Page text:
Claimant's motion seeking leave to "supplement" his claim was denied, based upon the Court's finding that claimant was attempting to assert a new and different cause of action.
|Claimant(s):||DAVID J. PASTORELL|
|Claimant short name:||PASTORELL|
|Footnote (claimant name) :|
|Defendant(s):||THE STATE OF NEW YORK|
|Footnote (defendant name) :|
|Judge:||NICHOLAS V. MIDEY JR.|
|Claimant's attorney:||DAVID J. PASTORELL, Pro Se|
|Defendant's attorney:||HON. ANDREW M. CUOMO
BY: Heather R. Rubinstein, Esq.,
Assistant Attorney General
|Third-party defendant's attorney:|
|Signature date:||December 2, 2010|
|See also (multicaptioned case)|
Claimant, proceeding pro se, has brought this motion seeking leave to supplement his original claim.
The following papers were considered by the Court in connection with this motion:
Notice of Motion, Affidavit in Support, Proposed "Supplement Original Filed Claim", with Exhibits 1-3
Affirmation in Opposition, with Exhibit 4
In his original claim, claimant seeks damages for personal injuries suffered by him when he fell from a top bunk at Watertown Correctional Facility, where he was then incarcerated, on November 30, 2000. This claim was served upon the Attorney General on or about November 12, 2002, and was filed with the Clerk of the Court of Claims on the same day. Claimant alleges that he suffered an injury to his right hand/wrist area as a result of this fall.
In the proposed "supplement" to his original claim, claimant now seeks to add new causes of action based upon the medical treatment he received for his right hand and wrist, including reconstructive surgery. Claimant has not provided any particulars as to the specific dates, treatments, or procedures to support his allegations, which sound in medical malpractice. It appears, based upon the medical records and notes submitted with this motion, that the medical treatment in question took place during 2001-2002, while claimant was incarcerated at Livingston Correctional Facility.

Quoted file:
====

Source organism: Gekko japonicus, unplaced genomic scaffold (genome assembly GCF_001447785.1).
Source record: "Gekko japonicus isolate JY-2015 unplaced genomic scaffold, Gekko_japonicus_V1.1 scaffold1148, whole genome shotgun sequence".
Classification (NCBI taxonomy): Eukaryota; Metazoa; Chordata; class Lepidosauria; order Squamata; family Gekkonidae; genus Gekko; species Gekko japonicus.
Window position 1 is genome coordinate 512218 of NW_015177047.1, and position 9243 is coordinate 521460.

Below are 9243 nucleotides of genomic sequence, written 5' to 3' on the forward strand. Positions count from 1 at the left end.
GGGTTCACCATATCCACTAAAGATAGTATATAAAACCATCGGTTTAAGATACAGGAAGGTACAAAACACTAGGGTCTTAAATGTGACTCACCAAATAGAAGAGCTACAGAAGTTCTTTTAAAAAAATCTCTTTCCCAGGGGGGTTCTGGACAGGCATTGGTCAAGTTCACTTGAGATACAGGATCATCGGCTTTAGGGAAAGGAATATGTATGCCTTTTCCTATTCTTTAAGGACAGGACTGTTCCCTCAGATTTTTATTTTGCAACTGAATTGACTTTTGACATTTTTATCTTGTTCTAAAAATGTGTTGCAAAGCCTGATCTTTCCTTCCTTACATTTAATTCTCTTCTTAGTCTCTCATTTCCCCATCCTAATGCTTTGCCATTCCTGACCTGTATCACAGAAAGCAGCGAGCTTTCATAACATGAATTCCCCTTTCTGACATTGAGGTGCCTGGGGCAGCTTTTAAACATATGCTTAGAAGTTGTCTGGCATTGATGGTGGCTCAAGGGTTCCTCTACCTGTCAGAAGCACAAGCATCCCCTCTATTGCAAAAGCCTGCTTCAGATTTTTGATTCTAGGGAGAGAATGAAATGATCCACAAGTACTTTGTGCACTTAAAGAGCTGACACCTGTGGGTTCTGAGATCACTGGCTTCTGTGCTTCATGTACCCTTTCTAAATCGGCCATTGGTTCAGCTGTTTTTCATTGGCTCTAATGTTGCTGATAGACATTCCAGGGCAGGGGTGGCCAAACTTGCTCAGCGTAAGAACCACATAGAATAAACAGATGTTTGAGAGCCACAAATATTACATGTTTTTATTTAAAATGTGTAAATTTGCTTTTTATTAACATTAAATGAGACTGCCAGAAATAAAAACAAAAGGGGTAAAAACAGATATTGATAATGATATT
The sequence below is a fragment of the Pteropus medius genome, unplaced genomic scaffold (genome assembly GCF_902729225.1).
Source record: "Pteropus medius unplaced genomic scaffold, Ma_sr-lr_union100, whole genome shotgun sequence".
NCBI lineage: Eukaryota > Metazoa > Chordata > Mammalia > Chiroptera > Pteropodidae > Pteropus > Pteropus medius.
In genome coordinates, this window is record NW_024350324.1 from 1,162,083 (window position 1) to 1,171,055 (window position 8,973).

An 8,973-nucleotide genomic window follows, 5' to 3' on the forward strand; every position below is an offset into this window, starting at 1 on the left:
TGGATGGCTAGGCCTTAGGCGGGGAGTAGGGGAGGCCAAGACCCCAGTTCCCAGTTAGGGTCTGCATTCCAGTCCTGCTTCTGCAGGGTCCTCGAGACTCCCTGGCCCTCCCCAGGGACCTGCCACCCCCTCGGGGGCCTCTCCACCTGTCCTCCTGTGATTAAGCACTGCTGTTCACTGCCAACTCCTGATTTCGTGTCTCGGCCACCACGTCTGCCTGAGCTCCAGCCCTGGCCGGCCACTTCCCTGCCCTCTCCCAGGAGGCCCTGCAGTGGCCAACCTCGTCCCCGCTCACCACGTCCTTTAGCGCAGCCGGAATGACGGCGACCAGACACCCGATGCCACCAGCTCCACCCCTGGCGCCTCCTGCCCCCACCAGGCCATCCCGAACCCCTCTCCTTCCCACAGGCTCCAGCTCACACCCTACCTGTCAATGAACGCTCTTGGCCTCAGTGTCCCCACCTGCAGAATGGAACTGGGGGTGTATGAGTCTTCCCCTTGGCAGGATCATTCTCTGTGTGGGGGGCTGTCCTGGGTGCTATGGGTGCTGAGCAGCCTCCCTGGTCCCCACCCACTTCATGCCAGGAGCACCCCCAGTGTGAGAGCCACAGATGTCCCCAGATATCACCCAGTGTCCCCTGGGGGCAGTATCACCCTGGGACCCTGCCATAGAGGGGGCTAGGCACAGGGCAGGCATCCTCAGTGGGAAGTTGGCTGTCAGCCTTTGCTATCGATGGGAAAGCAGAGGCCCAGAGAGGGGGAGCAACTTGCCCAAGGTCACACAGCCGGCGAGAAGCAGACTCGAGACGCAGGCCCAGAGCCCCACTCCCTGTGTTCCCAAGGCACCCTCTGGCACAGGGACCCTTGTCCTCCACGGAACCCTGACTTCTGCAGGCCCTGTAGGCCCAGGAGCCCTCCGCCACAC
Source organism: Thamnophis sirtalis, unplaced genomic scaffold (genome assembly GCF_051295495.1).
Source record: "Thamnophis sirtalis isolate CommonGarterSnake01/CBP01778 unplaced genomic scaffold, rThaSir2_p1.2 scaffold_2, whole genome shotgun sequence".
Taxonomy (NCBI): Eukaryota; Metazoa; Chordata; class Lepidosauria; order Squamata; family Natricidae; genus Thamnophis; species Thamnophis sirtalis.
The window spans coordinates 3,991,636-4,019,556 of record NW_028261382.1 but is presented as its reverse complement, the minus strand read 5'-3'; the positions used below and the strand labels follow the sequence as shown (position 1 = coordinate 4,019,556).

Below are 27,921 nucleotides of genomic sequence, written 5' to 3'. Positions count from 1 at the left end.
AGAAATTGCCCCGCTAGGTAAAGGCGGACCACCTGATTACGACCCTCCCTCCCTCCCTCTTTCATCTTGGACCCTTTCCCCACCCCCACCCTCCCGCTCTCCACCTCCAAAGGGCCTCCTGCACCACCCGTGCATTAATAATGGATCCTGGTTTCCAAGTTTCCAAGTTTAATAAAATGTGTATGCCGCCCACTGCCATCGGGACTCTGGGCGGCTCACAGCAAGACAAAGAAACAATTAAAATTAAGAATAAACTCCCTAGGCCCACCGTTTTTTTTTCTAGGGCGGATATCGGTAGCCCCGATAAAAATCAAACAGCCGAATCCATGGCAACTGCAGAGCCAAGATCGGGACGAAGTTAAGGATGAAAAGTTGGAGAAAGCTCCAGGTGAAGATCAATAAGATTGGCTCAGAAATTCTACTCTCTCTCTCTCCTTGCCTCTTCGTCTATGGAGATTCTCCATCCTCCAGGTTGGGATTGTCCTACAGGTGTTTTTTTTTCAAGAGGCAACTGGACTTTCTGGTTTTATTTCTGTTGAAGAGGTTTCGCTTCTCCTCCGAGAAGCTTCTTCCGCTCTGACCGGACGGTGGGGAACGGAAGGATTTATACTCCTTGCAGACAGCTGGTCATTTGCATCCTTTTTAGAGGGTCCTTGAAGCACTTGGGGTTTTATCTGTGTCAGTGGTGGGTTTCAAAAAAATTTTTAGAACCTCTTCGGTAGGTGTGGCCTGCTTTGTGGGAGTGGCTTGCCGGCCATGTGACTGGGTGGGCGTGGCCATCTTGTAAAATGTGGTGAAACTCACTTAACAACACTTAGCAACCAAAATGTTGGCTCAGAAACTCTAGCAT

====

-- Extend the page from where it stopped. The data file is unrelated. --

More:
Pursuant to CPLR 3025(b), "[a] party may amend his pleading, or supplement it by setting forth additional or subsequent transactions or occurrences, at any time by leave of court or by stipulation of all parties." Furthermore, this provision dictates that such "[l]eave shall be freely given". Nevertheless, the decision as to whether to grant such a motion rests within the discretion of the Court (Swergold v Cuomo, 70 AD3d 1290).
In this particular matter, the allegations of medical malpractice, occurring during 2001-2002 at Livingston Correctional Facility, are completely separate and distinct from the incident which allegedly caused the injuries to claimant's right hand and wrist in November 2000 at Watertown Correctional Facility. While these new allegations relate to the right hand and wrist which were allegedly injured in his fall, they are not directly related to the allegations set forth in the original claim. These allegations involve entirely different proof, involving different correctional facility personnel from two different facilities. This Court therefore finds that the proposed supplement impermissibly expands the scope of the original claim (Matter of Miller v Goord, 1 AD3d 647).
Furthermore, leave to amend a pleading is inappropriate where it would result in prejudice or surprise to the opposing party (McCaskey, Davies & Assoc. v New York City Health and Hosps. Corp., 59 NY2d 755). In this particular matter, the proposed supplemental allegations, made almost eight years after their occurrence, certainly would result in prejudice and surprise to defendant at this late date.
Finally, the Court notes that in his notice of motion, claimant makes reference to § 10 (6) of the Court of Claims Act, which governs the granting of late claim relief. Although claimant referenced § 10 (6) in his notice of motion, claimant did not address any of the six statutory factors under § 10 (6) which must be considered by the Court in any late claim application.
Additionally, a late claim application may only be considered by a Court if the application is made "at any time before an action asserting a like claim against a citizen of the state would be barred under the provisions of article two of the civil practice law and rules." In this particular matter, it is readily apparent that the allegations of medical malpractice asserted by the claimant occurred in the years 2001-2002, and therefore any late claim application is clearly barred by CPLR § 214-a, which requires that any action for medical malpractice must be commenced within two years and six months of accrual. It appears to this Court that claimant may have been well aware of his inability to institute a timely late claim application, and this motion to "supplement" his original claim was an attempt solely to circumvent the requirements of § 10 (6). Such an attempt will not be countenanced by this Court.
Based upon the foregoing, therefore, it is
ORDERED, that Motion No. M-78742 is hereby DENIED.
December 2, 2010
Syracuse, New York
NICHOLAS V. MIDEY JR.
Judge of the Court of Claims